As an author of international banking spy thrillers, I understand the challenges of making finance entertaining, (with varying degrees of success). Unless you’re as obsessed as I am with having things add up, the topic can be less than sexy. So, understandably, the news of the “most expansive exposé of financial secrecy yet,” that the International Consortium of Investigative Journalists (ICIJ) just released, has many people nonplussed.
But let’s step back a moment, to get a sense of the intrigue behind international banking. In January 2011, then FBI director Robert Mueller gave a speech coining the term Iron Triangle for an international organized crime network. The three sides of the triangle are: the Mafia; Corrupt Government Officials; and Crooked Business Leaders. It comprises a network of Russian and other international oligarchs who have infiltrated every aspect of international banking. But despite that, and the latest bleak reminder of the ongoing practice by the mega-wealthy of sending their profits to the offshore “dark economy,” there is good news.
First, one could argue that the ICIJ’s last information leak, the Panama Papers, was the single most consequential document drop in the history of financial crimes. That leak changed the rules so that the anti-money laundering compliance department of every single bank in the U.S. and most western countries receives suspicious transaction/activity rules and methods to find money laundering from the intriguingly named FinCEN, which is short for the U.S. Financial Crimes Enforcement Network. Because of the Panama Papers, nowadays, people are arrested for financial crimes every week, it’s so common it doesn’t make headlines. So, this latest exposé based on a leak of 11.9 million documents should be fascinating.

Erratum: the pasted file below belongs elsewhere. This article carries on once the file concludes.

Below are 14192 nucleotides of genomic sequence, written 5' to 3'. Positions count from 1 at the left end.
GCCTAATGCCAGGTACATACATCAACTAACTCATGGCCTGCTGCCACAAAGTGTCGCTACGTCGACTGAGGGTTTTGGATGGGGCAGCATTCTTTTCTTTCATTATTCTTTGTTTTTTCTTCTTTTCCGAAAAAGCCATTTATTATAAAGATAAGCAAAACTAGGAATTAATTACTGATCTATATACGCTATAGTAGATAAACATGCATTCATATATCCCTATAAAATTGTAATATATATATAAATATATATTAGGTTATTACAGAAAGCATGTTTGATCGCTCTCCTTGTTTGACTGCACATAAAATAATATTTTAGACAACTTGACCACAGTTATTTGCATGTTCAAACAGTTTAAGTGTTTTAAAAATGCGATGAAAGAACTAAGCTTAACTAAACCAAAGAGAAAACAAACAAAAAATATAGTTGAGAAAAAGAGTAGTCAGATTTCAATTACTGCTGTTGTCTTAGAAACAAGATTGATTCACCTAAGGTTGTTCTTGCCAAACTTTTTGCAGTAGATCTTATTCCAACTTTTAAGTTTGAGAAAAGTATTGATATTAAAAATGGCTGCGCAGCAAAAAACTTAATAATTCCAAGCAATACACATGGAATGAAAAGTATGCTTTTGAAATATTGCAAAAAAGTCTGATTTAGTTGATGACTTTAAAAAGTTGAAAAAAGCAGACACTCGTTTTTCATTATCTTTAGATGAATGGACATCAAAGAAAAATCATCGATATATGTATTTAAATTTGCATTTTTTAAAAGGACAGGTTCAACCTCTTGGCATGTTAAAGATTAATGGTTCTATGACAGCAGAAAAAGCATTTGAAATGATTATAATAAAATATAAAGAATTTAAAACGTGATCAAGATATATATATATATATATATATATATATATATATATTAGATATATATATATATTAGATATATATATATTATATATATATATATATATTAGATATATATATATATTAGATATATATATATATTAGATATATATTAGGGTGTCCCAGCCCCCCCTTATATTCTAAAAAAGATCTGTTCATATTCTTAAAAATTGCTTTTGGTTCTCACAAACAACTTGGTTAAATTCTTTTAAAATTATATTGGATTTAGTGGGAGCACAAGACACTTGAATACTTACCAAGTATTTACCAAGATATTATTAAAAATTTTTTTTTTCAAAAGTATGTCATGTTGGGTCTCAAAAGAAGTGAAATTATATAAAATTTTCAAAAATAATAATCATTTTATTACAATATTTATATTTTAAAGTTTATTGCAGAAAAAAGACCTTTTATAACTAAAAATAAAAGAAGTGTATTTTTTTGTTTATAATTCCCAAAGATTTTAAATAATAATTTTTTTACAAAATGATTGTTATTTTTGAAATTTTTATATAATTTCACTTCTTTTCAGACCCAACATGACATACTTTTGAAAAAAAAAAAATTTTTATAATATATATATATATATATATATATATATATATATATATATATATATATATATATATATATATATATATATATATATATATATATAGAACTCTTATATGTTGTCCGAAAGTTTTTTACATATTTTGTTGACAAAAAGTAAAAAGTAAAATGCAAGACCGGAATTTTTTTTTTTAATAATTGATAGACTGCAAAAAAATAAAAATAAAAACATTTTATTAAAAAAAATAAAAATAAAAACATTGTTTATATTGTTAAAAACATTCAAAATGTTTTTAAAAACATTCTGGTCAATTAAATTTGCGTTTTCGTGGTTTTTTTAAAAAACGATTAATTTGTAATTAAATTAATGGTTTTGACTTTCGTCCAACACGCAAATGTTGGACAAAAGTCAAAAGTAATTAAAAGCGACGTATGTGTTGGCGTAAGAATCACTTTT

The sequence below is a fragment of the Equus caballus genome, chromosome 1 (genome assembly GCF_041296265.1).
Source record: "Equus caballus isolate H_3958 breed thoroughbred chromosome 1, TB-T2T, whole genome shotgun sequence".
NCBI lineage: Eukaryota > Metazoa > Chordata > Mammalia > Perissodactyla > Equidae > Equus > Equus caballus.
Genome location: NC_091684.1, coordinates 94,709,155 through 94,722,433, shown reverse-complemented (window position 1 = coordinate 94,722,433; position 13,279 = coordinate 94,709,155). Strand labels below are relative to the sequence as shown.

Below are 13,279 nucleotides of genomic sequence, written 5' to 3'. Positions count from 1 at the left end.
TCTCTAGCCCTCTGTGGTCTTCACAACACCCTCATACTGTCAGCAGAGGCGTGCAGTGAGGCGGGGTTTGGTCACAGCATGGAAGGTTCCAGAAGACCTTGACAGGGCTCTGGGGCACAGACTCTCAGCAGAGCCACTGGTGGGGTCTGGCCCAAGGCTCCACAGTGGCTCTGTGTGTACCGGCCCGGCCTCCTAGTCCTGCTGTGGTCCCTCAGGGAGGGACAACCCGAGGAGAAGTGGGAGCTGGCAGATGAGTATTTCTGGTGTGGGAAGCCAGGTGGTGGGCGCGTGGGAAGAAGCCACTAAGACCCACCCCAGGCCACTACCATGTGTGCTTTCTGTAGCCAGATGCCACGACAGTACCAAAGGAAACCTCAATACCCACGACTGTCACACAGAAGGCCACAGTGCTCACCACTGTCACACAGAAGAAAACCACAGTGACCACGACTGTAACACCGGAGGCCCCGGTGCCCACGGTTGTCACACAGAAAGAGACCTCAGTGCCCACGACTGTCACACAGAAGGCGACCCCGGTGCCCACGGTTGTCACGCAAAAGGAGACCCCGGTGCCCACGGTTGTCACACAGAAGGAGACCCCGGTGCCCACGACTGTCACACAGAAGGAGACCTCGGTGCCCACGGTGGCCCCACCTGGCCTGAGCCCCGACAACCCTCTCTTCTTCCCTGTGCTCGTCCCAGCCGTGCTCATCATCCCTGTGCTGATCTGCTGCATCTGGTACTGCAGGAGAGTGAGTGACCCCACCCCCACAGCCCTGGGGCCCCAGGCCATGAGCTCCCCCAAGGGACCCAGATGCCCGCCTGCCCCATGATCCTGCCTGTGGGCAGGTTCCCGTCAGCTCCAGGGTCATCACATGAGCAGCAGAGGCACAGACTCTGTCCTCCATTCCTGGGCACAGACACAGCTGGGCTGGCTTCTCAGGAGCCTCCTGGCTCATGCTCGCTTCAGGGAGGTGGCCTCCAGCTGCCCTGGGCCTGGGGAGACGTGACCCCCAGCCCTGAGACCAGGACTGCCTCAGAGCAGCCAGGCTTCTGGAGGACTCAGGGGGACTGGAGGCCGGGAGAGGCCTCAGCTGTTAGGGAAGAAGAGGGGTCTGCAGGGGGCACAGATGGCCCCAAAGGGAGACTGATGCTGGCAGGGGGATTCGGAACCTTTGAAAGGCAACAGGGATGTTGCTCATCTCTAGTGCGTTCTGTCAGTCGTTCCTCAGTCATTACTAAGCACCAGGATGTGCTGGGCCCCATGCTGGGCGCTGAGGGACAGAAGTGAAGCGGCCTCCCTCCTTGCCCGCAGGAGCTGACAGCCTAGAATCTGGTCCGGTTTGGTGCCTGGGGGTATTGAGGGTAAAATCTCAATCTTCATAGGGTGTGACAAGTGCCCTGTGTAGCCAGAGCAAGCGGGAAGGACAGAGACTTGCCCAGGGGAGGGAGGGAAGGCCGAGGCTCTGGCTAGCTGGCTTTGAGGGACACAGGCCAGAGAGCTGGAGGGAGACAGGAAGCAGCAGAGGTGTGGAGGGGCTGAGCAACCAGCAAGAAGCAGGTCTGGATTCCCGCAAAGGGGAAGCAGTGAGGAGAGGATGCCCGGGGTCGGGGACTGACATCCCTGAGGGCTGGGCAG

Second, in July, President Biden and Treasury Secretary Janet Yellen announced that an agreement for a 15% global minimum tax rate on corporations was signed by the Group of 20 plus many other countries, for a total of 130 nations, representing over 90% of the global GDP. The agreement overseen by the Organization for Economic Co-operation and Development (OECD) is now making its way through the legislative bodies of each country. That means the multinational companies that currently avoid paying about $240 billion in taxes annually would no longer be able to pit countries against each other. So, cheer up, the Biden administration and the Fourth Branch are on the case, shining a light on the darkness.